Recommended Varieties To Plant In Your Garden
There are a wide variety of types of delphinium flowers to choose from, ranging from dwarf varieties and medium varieties to varieties that grow rather tall at sometimes as tall as a giant eight feet.
There are particular groups of delphinium plants that come recommended for your cottage or cutting garden.
The Belladonna group delphinium are an upright, branching, and loose perennial with single flowers. This variety may grow to three or four feet tall.
One popular type among the Belladonna group is the “Blue Bees,” which produces clear blue flowers that have white centers.
The Elatum group is the tallest spiked hybrid group, which may grow up to as tall as six feet, or possibly taller if well-cared for.
“Blue Nile” is one plant that bears semi-double, mid-blue, bright flowers with white centers. These white centers, by the way, are called bees.
“Bruce” is another Elatum group flower. The Bruce is a taller flower that bears semi-double, violet-purple flowers that are paler towards the center. These flowers have brown bees.
The third most recommended group of delphiniums are the Pacific hybrids. These are not as tall as Elatum and are short-lived. They often are annuals or biennials.
The “King Arthur” plant bears plum colored flowers with white bees and tend to have five to six food tall flower spikes.
Pests And Issues Delphinium Have
Delphinium plants are quite susceptible to slugs, snails, and cyclamen mites.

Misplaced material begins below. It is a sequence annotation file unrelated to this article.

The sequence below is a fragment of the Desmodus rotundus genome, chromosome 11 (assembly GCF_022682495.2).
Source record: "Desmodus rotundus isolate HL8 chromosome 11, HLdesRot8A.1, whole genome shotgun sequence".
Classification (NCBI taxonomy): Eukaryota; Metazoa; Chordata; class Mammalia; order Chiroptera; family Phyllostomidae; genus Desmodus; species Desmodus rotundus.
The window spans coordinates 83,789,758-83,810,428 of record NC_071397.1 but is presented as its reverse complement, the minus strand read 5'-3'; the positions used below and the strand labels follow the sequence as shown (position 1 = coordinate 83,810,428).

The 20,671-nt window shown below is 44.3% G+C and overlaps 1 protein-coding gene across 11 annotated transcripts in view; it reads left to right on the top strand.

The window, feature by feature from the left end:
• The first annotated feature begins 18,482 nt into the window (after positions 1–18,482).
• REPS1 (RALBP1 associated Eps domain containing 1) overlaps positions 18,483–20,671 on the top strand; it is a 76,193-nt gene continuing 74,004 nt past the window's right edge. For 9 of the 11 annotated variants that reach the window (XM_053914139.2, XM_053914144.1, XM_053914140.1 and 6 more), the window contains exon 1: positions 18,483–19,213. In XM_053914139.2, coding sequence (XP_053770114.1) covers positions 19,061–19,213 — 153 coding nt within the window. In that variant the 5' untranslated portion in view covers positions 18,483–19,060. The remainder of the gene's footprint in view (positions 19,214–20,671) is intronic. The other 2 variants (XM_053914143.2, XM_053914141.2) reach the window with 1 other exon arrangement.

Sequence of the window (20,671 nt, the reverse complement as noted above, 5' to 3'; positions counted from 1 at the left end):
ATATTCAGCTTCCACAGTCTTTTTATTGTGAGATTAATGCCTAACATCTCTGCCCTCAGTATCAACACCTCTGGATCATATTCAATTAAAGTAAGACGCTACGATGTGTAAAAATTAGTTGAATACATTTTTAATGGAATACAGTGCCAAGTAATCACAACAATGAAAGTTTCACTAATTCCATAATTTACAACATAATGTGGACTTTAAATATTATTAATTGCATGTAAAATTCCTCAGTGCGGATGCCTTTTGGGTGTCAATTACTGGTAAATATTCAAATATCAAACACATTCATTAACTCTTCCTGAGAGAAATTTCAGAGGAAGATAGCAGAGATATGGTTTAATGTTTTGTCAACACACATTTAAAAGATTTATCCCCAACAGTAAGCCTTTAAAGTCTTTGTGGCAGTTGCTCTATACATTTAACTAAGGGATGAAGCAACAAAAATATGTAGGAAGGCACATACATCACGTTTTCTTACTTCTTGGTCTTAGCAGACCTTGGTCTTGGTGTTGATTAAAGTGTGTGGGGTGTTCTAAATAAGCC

They may also have issues with powdery mildew, bacterial spots, gray mold, fungal spots, crown rot, white rot, root rot, southern blight, white smut, rust, leaf smut, or damping off.
Harvesting And Storage Of Delphinium
This beautiful and elegant flower is often found in cutting gardens. That means if you get the blooms straight to the house as soon as they bloom, they will bloom again.
To keep the flowers fresh once cut, add sugar, bleach, and lemon juice to the water. Commercial flower preservative will also work.
It’s important to note that both the seeds and every part of the delphinium plant itself are poisonous. If either is ingested, you may experience twitching muscles, paralysis, nausea, and even death. Rush immediately to poison control if this plant or seeds have been ingested.
Care For And Enjoy Your Delphinium
As you consider planting delphiniums, or larkspur, in your cottage or cutting garden, be sure to consider the type of care these plants need. Plan out the placement of them carefully to ensure both enough sunlight, and to avoid these large plants overshadowing your other ornamental plants.
Water properly, mulch, and fertilize as recommended, and you’re likely to enjoy these flowers for years before you’ll need to dig them up and divide them into more plants.